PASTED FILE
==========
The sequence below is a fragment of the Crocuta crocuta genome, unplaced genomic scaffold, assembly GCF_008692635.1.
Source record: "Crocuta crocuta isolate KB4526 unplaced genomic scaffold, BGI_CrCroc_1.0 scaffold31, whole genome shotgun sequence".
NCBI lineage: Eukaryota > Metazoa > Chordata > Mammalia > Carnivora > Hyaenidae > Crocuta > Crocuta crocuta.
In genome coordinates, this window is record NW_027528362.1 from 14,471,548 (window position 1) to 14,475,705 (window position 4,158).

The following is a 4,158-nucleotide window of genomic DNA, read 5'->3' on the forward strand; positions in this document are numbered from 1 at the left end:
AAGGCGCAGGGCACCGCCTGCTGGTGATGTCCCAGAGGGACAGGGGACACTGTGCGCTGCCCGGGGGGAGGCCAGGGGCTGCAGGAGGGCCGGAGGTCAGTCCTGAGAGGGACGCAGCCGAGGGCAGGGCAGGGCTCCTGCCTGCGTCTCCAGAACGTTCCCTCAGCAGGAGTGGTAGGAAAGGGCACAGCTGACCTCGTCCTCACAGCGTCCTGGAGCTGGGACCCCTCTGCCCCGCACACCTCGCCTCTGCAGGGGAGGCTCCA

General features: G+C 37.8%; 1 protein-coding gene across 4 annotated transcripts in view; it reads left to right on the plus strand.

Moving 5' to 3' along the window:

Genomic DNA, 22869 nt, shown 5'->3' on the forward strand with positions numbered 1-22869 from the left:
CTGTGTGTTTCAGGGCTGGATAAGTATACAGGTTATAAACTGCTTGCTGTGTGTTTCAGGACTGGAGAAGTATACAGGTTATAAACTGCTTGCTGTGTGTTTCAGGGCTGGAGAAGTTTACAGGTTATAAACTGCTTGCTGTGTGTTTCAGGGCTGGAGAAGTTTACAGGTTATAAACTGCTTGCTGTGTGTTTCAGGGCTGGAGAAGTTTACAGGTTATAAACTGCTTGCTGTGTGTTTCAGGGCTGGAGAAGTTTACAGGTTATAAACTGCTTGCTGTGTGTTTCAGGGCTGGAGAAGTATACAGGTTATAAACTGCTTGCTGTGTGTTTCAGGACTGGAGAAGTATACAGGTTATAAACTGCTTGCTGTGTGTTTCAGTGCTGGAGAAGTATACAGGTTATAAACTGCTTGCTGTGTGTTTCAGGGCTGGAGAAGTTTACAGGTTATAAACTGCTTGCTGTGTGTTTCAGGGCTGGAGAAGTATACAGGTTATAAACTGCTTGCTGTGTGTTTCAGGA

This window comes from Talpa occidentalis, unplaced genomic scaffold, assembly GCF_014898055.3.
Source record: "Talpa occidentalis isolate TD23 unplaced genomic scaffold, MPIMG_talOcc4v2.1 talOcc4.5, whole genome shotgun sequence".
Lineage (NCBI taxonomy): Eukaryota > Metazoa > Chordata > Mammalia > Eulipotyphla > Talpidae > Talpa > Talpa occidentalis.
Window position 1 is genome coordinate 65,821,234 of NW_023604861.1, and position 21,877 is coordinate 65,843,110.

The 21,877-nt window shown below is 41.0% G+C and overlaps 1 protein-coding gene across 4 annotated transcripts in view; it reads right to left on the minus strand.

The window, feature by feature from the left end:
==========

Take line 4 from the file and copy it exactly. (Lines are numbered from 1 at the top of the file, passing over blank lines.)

In genome coordinates, this window is record NW_027528362.1 from 14,471,548 (window position 1) to 14,475,705 (window position 4,158).